So, trapped, she watched. They moved off the path, still holding each other, and the stranger leaned up against a tree, Thomas pressed against him. And then they slid slowly down the trunk and out of sight in the lush grass of the orchard. Rosamund could not see, but she could hear, and she’d heard enough stable talk in her rough and ready growing to have an idea what was happening between them, although the logistics of the act had never been clear to her. When her brother gave a howl that sounded as if he were in pain, she clamped her hand over her mouth. She could hear moans mingled with little cries, then silence.
After a minute that seemed to last an eternity, she heard them whispering, laughing softly, and the grass rustled. Their voices rose and fell barely above a whisper, so she could make out little of their words, but they sounded happy, in tune with each other. And then Thomas said in his normal tone, “Ah, Kit, if it’s coin you need during the long vacation, then you must speak with my cousin. He is always looking for men such as yourself.”
Rosamund could see Thomas again now as he stood up and leaned down, laughing, to hold out a hand to the brown-haired stranger who went by the name of Kit. The stranger rose, lacing his trunks, then brushing the dust of the ground from them. He was dressed poorly, his shirt darned, his black trunks shiny with grease, his dark cloak threadbare. He seemed a strange companion for her always elegant brother. But then Thomas frequently kept strange company.
Rosamund was excruciatingly uncomfortable in her apple tree. Her bladder ached, her back itched as if ants had dropped down her neck, and she longed to stretch her cramped legs. But she held herself still, barely breathing, lest something make them look up through the delicate screen of leaves and blossom. But they were too taken up with themselves to give thought to their surroundings, and finally they moved away down the alley towards the sweep of lawn that led up to the half-timbered, slate-roofed house.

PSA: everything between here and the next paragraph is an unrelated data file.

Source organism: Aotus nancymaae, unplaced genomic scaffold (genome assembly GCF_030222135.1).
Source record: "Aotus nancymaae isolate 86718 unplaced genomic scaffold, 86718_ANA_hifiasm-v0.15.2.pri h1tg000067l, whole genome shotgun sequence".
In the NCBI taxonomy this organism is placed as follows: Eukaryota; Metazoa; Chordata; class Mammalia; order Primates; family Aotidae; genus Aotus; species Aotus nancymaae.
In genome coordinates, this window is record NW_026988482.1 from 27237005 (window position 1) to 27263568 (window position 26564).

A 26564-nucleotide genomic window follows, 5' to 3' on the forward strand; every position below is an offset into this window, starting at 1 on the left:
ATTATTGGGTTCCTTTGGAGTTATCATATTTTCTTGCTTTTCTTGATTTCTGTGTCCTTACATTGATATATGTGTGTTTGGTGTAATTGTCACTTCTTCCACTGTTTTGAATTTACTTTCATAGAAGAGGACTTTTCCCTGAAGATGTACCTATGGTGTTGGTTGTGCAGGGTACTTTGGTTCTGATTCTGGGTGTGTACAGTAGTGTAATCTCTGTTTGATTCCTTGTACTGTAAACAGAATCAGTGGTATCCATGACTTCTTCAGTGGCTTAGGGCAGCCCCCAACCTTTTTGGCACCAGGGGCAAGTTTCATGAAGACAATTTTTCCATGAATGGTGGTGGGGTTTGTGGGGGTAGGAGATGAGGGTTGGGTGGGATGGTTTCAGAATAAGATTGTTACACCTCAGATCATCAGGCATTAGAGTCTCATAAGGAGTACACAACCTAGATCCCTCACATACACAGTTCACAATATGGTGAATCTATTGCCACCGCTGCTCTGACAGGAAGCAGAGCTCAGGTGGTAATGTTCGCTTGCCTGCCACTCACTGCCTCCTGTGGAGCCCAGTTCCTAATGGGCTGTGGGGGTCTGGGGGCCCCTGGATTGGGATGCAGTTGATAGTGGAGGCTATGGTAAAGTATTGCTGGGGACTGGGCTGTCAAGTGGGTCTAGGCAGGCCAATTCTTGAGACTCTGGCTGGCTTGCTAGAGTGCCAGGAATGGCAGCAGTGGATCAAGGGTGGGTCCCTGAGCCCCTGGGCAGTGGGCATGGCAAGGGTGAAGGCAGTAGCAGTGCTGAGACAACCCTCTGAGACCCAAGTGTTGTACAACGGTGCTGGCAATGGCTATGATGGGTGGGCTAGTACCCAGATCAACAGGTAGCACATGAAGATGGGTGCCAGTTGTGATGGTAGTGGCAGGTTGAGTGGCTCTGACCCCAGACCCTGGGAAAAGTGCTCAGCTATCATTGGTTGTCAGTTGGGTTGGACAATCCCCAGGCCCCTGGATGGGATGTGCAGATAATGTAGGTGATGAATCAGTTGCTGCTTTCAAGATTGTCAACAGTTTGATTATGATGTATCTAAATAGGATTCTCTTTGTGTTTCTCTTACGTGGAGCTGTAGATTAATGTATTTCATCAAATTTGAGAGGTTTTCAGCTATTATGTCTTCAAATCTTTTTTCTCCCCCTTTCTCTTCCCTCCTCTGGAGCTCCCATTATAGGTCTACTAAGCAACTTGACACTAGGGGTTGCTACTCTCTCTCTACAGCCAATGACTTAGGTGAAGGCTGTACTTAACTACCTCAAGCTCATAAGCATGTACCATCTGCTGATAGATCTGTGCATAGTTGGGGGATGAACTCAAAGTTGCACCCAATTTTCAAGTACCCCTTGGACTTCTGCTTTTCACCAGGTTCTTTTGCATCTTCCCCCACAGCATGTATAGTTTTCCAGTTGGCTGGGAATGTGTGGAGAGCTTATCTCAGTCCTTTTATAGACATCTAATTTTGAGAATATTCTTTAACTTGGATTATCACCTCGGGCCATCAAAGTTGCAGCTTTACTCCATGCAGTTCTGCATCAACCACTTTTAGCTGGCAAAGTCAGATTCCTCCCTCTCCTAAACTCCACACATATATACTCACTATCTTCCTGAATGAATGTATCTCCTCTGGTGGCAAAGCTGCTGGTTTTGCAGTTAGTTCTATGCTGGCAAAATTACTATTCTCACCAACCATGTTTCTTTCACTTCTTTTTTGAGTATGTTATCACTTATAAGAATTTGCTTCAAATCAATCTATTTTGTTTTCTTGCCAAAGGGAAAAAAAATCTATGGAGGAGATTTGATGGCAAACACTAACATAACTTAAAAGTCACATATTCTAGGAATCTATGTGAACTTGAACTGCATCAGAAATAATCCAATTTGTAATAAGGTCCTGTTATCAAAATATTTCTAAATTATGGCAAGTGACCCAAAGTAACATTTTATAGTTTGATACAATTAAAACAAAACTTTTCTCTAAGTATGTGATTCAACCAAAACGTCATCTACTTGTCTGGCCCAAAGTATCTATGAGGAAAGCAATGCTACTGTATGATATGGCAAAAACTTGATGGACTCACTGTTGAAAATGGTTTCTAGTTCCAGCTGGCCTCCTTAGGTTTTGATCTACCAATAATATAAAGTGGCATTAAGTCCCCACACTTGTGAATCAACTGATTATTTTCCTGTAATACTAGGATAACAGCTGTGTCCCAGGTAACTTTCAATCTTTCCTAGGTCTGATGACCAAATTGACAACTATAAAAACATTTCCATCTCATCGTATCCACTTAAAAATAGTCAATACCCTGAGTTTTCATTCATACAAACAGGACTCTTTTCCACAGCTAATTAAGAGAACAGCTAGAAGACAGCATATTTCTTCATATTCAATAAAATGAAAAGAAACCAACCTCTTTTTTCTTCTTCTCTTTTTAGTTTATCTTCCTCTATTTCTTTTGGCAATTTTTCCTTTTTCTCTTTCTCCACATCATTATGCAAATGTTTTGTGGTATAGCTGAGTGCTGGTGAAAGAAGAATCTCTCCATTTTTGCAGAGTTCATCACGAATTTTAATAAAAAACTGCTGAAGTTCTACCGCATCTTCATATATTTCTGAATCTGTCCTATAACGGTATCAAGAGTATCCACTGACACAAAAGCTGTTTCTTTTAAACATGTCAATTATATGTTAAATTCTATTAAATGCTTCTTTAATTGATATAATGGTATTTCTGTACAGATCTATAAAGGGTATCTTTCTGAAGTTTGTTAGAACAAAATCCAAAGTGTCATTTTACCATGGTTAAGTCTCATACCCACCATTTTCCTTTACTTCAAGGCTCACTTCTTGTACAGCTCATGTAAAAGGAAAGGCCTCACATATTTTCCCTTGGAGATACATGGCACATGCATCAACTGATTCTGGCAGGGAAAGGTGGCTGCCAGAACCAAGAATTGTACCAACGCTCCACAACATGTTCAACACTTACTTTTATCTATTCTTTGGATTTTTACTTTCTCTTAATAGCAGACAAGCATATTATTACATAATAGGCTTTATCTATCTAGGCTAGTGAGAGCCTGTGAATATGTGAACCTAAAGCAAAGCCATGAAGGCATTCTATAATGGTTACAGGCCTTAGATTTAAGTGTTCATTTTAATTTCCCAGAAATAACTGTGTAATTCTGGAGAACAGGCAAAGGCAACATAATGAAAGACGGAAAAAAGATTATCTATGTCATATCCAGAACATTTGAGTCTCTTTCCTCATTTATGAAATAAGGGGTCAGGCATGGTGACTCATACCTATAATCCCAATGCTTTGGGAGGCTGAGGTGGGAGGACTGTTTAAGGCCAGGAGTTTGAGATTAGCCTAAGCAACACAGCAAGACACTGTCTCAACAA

She dropped her slate and chalk to the ground, then swung herself down from one of the curved branches to drop beside them. She dived into the trees to relieve herself in the thick grass at the side of the orchard, then she straightened her skirt and petticoat, picked up her chalk and slate, and made her own way up to the house.
She entered through a side door and walked down the narrow, stone-flagged passageway that led from the servants’ quarters at the back of the house to the front hall. As she emerged into the sunlit hall, she caught a movement out of the corner of her eye. A shadowy, black-clad figure sidled into the gloom on the far side of the central staircase. It would be Frizer, of course. Ingram Frizer, her brother’s . . . her brother’s what? She was hard-pressed to think of what role Ingram Frizer played in Thomas’s life, but it was certainly ever-present. Thomas rarely came to Scadbury without Frizer clinging to his coattails, hugging the shadows in brooding silence. He seemed more a servant than a friend, but more a confidant than a servant. Their manner towards each other seemed to imply shared secrets. Somehow though Rosamund couldn’t imagine that Thomas and Frizer would have the kind of congress her brother had been having in the orchard with the stranger.
Where was the stranger? Who was the stranger? If Thomas didn’t want his little sister to meet his visitors, he ensured that she didn’t, but this particular visitor Rosamund was determined to meet. She hurried up the curved oak staircase towards her own bedchamber thinking of various casual ways to effect an introduction.